A recent report showed President Barack Obama’s campaign is currently leading in advertising spending, especially in battleground states.

The Wesleyan Media Project released a report last week that showed Obama “dominat[ing]” advertisements in the election’s crucial states.

“The heavy advertising from the Obama campaign has challenged the assumption Romney-friendly outside groups would saturate and dominate the airwaves in key markets,” Co-Director Erika Franklin Fowler said in the report.

Since April, Obama’s campaign has spent about $164 million, while former Gov. Mitt Romney, R-Mass., has spent approximately $57 million, the report said. From the time the national conventions ended in Sept. 9 until Sept. 30, Obama had a larger advantage in advertising in 14 of the 15 top markets.

The report also showed both campaigns have become more negative in their advertising. Obama’s campaign ads consist of 63.8 percent attacks, 33.7 percent contrast and 2.5 percent promotion of the candidate. These numbers for Romney were 61.3 percent, 23.3 percent and 15.4 percent, respectively.

Presidential campaign spending this election cycle has surpassed any other election in history, according to Common Cause in Wisconsin Executive Director Jay Heck.

The 2010 Supreme Court Citizens United ruling, which allowed unlimited campaign spending through super PACs, is a large reason for the dramatic increase in spending. Obama’s 2008 turning down of public financing for his campaign contributed to that as well.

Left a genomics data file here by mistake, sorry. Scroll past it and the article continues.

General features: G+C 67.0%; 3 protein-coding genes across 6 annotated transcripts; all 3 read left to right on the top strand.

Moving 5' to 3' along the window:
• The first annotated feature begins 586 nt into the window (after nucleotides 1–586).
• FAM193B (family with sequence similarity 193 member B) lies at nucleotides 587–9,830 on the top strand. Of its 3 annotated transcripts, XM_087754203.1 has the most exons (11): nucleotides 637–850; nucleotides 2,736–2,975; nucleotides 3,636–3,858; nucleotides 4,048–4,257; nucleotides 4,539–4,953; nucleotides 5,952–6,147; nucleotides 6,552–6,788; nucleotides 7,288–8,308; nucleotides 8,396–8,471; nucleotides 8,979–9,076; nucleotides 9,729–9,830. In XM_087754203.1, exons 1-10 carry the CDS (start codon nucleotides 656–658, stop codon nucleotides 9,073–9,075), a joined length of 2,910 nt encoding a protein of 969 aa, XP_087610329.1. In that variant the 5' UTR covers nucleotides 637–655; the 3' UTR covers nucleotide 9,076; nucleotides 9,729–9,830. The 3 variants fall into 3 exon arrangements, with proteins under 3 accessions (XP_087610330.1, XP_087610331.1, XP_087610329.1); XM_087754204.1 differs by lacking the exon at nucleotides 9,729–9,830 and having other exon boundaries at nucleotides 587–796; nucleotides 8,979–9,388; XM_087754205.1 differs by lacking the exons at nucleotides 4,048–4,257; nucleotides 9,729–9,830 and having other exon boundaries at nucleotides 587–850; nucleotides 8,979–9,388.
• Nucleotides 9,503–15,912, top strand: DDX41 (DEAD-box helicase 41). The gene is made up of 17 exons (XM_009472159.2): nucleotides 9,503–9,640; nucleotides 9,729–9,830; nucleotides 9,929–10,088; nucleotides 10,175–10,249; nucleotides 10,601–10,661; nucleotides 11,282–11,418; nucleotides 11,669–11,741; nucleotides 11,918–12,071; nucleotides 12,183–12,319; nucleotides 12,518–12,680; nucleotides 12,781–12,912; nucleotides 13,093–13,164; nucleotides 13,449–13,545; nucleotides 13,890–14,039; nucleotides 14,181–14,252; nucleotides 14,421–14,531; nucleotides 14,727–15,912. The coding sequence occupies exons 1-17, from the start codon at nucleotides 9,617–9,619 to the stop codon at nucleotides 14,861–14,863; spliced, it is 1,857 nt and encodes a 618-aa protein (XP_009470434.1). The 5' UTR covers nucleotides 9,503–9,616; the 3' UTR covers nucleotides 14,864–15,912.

“Obama was the first presidential candidate in 30 years to not abide by spending limits in 2008 when he ran, and that, combined with the Citizens United decision, blew the top off of spending limits in election campaigns,” Heck said.

In an email to The Badger Herald, UW life sciences communication professor Dietram Scheufele said campaigns are going outside traditional media in order to reach voters who were previously difficult to connect with.

“This includes Obama targeting young voters in video games, but also fairly elaborate strategies for tailoring political messages to potential voters in various online arenas, including social media,” Scheufele said.

Scheufele said he agreed there is more advertising spending occurring during this campaign.

This increase in campaign spending, he added, will only cease when Congress passes reforms in campaign financing.

“I think campaign spending will not slow down any time soon, unless Congress manages to pass comprehensive campaign finance reform,” Scheufele said. “Unfortunately, I don’t see that happening any time soon.”

In Wisconsin’s Senate race, the report said Rep. Tammy Baldwin, D-Wis., is spending more in ads than her Republican opponent. She is spending about $1.98 million, while former Gov. Tommy Thompson is spending $1.65 million in ads.

Scheufele said advertising, polls and funds are all tied together so the recent polling that has found Baldwin in the lead might be leading to more funds, which in turn lead to more ads.

“Fundraising, poll numbers and media coverage are all linked reciprocally,” he said. “In other words, the better a candidate does in the polls, the more money she raises. And the more money she raises, the more media coverage she’ll get and the better she’ll do in the polls.”

Heck said campaign advertising has become the most expensive Senate race in Wisconsin history, adding he expects this record to be broken again.